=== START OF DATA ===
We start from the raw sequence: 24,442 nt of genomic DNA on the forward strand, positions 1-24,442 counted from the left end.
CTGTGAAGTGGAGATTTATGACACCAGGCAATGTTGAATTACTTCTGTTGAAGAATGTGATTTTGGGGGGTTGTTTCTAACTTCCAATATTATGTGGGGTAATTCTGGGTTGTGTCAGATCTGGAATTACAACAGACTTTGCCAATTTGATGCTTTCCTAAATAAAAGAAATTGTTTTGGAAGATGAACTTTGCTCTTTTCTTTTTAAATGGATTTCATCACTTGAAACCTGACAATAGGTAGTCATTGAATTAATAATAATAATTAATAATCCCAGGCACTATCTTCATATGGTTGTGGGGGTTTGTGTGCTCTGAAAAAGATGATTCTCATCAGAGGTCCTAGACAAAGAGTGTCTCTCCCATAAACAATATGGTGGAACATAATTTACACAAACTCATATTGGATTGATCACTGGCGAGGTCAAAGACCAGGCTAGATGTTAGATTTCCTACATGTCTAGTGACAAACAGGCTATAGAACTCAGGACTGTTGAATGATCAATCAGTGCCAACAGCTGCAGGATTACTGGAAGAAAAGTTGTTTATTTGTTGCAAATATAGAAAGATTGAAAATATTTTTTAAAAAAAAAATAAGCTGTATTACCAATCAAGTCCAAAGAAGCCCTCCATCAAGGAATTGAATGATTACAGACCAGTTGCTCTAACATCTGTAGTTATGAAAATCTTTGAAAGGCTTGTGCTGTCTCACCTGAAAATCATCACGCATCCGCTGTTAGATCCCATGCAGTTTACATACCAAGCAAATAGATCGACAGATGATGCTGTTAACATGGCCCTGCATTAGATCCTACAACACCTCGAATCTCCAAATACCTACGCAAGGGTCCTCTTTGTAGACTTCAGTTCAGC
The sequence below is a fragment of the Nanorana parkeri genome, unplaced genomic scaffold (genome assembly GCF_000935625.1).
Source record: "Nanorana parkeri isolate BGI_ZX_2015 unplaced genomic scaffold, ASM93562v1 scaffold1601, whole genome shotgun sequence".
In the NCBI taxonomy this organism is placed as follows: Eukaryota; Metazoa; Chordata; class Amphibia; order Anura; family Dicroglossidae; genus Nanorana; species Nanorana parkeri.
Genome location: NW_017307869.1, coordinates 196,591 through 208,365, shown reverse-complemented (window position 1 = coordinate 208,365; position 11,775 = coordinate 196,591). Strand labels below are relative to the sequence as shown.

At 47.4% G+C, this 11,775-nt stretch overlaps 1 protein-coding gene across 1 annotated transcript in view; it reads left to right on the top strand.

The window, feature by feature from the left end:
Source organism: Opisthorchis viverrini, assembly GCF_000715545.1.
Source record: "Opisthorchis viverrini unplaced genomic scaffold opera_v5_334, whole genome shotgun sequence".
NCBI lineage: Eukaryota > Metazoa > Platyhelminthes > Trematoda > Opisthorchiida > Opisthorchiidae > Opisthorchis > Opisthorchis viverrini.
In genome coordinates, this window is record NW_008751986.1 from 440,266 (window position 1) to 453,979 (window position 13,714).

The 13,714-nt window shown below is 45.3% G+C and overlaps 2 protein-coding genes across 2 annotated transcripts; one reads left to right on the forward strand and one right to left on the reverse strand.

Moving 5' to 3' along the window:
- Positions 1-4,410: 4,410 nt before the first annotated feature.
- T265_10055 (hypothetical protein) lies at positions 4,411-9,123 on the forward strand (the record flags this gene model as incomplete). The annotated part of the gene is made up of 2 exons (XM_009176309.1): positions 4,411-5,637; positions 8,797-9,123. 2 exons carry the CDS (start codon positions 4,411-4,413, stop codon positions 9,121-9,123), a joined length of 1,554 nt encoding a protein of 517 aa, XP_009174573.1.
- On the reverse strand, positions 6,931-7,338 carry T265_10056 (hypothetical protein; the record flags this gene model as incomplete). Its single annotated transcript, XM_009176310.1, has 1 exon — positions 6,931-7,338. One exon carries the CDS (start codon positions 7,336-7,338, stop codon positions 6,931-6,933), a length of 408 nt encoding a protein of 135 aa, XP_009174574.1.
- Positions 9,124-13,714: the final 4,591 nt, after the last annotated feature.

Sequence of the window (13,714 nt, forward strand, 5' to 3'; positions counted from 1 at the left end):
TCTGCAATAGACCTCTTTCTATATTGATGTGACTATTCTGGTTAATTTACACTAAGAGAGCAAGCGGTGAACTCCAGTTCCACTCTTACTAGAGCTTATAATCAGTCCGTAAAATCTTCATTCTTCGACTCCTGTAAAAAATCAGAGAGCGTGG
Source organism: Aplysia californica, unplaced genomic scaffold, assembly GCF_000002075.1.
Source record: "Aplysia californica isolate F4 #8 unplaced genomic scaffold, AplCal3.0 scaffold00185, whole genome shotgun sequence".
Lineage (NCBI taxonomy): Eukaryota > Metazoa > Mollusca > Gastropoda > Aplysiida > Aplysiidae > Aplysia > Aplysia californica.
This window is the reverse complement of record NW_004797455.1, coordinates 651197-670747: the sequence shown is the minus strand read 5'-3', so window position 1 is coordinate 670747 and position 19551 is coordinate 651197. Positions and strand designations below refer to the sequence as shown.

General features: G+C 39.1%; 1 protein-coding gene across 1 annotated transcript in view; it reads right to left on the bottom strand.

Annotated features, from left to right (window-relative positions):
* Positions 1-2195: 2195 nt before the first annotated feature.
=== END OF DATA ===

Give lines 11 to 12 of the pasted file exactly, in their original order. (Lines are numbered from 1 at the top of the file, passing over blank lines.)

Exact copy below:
NCBI lineage: Eukaryota > Metazoa > Platyhelminthes > Trematoda > Opisthorchiida > Opisthorchiidae > Opisthorchis > Opisthorchis viverrini.
In genome coordinates, this window is record NW_008751986.1 from 440,266 (window position 1) to 453,979 (window position 13,714).